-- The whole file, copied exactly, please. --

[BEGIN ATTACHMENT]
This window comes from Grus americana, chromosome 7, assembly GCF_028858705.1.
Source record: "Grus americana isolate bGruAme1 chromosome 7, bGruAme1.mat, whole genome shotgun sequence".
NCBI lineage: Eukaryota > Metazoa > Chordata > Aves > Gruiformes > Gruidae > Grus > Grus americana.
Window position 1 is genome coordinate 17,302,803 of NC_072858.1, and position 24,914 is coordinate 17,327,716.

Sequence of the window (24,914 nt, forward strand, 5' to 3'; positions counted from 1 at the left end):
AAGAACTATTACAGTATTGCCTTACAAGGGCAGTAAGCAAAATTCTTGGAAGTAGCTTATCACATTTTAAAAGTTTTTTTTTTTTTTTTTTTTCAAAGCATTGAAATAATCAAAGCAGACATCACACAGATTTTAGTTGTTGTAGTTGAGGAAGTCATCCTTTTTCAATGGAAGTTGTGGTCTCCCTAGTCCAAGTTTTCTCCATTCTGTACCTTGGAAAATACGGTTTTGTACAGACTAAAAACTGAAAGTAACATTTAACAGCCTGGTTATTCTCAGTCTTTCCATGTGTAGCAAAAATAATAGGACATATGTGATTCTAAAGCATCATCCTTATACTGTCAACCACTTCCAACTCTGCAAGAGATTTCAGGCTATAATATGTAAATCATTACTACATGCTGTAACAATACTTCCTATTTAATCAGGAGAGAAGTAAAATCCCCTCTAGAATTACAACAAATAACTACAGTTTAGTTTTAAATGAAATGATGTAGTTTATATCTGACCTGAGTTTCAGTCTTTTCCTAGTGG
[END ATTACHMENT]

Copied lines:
This window comes from Grus americana, chromosome 7, assembly GCF_028858705.1.
Source record: "Grus americana isolate bGruAme1 chromosome 7, bGruAme1.mat, whole genome shotgun sequence".
NCBI lineage: Eukaryota > Metazoa > Chordata > Aves > Gruiformes > Gruidae > Grus > Grus americana.
Window position 1 is genome coordinate 17,302,803 of NC_072858.1, and position 24,914 is coordinate 17,327,716.

Sequence of the window (24,914 nt, forward strand, 5' to 3'; positions counted from 1 at the left end):
AAGAACTATTACAGTATTGCCTTACAAGGGCAGTAAGCAAAATTCTTGGAAGTAGCTTATCACATTTTAAAAGTTTTTTTTTTTTTTTTTTTTCAAAGCATTGAAATAATCAAAGCAGACATCACACAGATTTTAGTTGTTGTAGTTGAGGAAGTCATCCTTTTTCAATGGAAGTTGTGGTCTCCCTAGTCCAAGTTTTCTCCATTCTGTACCTTGGAAAATACGGTTTTGTACAGACTAAAAACTGAAAGTAACATTTAACAGCCTGGTTATTCTCAGTCTTTCCATGTGTAGCAAAAATAATAGGACATATGTGATTCTAAAGCATCATCCTTATACTGTCAACCACTTCCAACTCTGCAAGAGATTTCAGGCTATAATATGTAAATCATTACTACATGCTGTAACAATACTTCCTATTTAATCAGGAGAGAAGTAAAATCCCCTCTAGAATTACAACAAATAACTACAGTTTAGTTTTAAATGAAATGATGTAGTTTATATCTGACCTGAGTTTCAGTCTTTTCCTAGTGG